Government proposal for the new Radiation Act submitted to Parliament

Government proposal for the new Radiation Act submitted to Parliament

Ministry of Social Affairs and Health  28.3.2018 14.11

Government proposal for the new Radiation Act submitted to Parliament

The Government has submitted the proposal for the new Radiation Act to Parliament. The new Act would replace the current Radiation Act and would enter into force on 1 July 2018. The Act would implement the EU’s new Basic Safety Standards Directive concerning radiation safety. It would protect people’s health from the damage caused by radiation and prevent and reduce environmental damage and other detrimental effects caused by radiation.

The proposal would also amend the Health Protection Act, the Criminal Code of Finland, the Nuclear Energy Act, the Act on Healthcare Appliances and Supplies, the Act on the Market Surveillance of Certain Products and the Act on the Recognition of Physicians Monitoring the Health of Radiation Workers in Category A.

The Radiation Act as a whole will be reformed

The new Act would apply to the following exposure situations: radiation practices, existing exposure situations and emergency exposure situations. The EU’s Basic Safety Standards Directive lays down provisions on the responsibilities of the parties responsible for the use of radiation, on the safe use of radiation and on radiation safety in emergency exposure situations and existing exposure situations. The Act would clarify regulatory control and emphasise the risk-based principle in regulatory control.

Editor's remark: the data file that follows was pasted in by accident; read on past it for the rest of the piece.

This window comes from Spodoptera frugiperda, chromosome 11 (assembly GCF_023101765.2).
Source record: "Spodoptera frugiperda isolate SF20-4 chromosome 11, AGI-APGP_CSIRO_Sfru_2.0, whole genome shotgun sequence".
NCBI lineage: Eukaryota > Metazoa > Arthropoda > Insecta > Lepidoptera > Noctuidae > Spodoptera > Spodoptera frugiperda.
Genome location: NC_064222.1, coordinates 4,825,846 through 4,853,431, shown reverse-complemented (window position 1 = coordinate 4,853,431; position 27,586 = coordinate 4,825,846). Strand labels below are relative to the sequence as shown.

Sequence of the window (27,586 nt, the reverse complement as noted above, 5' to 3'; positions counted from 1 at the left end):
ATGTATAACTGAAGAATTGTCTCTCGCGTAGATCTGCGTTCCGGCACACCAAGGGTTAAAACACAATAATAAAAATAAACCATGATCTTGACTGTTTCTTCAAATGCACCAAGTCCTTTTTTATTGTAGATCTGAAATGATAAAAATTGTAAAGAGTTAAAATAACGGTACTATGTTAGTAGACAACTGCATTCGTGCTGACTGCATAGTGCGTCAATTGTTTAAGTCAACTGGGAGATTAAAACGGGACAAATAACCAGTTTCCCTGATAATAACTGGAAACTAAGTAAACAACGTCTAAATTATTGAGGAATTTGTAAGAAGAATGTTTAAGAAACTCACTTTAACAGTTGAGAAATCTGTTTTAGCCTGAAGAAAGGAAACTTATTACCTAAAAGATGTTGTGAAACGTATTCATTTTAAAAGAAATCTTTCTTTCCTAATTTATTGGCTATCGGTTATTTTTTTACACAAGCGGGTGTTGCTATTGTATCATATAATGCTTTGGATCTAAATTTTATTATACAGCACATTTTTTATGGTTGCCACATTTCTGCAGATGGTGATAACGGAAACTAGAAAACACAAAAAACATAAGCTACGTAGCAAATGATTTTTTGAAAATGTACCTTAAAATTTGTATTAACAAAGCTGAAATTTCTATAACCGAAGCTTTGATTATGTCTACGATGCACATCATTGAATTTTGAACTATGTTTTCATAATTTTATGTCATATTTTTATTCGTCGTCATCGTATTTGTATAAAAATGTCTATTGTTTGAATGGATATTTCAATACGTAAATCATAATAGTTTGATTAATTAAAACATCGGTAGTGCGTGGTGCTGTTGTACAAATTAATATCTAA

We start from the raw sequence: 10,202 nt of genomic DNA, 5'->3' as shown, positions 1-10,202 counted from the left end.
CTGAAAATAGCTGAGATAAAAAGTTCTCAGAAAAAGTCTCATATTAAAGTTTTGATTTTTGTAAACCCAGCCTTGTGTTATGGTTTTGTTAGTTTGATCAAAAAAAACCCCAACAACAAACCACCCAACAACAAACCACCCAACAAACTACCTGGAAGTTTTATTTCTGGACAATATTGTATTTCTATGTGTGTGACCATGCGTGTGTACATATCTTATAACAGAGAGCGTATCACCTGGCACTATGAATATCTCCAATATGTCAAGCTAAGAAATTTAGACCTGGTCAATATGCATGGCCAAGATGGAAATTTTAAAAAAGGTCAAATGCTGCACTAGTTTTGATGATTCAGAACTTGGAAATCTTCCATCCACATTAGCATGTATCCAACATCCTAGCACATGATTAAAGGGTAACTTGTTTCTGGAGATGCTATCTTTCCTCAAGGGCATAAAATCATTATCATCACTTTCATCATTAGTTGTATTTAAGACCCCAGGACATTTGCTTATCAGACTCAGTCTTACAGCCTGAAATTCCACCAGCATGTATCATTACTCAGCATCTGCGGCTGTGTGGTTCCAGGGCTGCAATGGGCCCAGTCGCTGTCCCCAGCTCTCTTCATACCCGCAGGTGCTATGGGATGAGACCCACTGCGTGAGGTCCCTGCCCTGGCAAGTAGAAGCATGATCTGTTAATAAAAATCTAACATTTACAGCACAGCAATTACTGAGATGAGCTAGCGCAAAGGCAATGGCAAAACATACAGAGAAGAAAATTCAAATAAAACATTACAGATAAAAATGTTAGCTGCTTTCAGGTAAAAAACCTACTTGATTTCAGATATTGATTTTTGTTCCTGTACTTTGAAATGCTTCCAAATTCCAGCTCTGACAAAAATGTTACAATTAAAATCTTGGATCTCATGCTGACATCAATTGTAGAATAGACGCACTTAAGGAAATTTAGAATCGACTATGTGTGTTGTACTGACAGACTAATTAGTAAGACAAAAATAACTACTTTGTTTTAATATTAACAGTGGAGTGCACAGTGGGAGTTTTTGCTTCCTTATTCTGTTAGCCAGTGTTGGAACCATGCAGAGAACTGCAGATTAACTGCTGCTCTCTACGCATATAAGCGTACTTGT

The implementation of the Basic Safety Standards Directive requires Finland to make many structural and terminological changes to its radiation legislation. It was therefore appropriate to reform the radiation legislation as a whole in connection with the implementation of the Directive.

Exposure to radiation should be kept as low as possible

The new Act would emphasise that the overall benefit of radiation practices and protection measures would have to outweigh the detriment caused by them. Work-related exposure and the exposure of the general public should be kept at the lowest level practically possible in radiation practices and protection measures. In addition, exposure to radiation for medical purposes should be limited to the level that is necessary to achieve the results of the examination or treatment or to carry out the procedure in question.

The proposal would specify the provisions on targeting radiation not only at patients, but also at asymptomatic persons.

The Act would specify the regulation of exposure to natural radiation, such as exposure to radon in indoor air and exposure of workers to natural radiation, for example, in mines.

Responsible parties’ responsibility will be emphasised

The proposal for the Radiation Act emphasises the responsible parties’ responsibility and risk-based control. The proposed Act would impose on responsible parties a new obligation of conducting a safety assessment based on the risks involved in their activities. The safety assessment would involve assessing radiation exposures in the activities and identifying potential radiation safety incidents. Measures would also be presented to ensure radiation safety, prevent the identified potential radiation safety incidents and prepare for the occurrence of such incidents.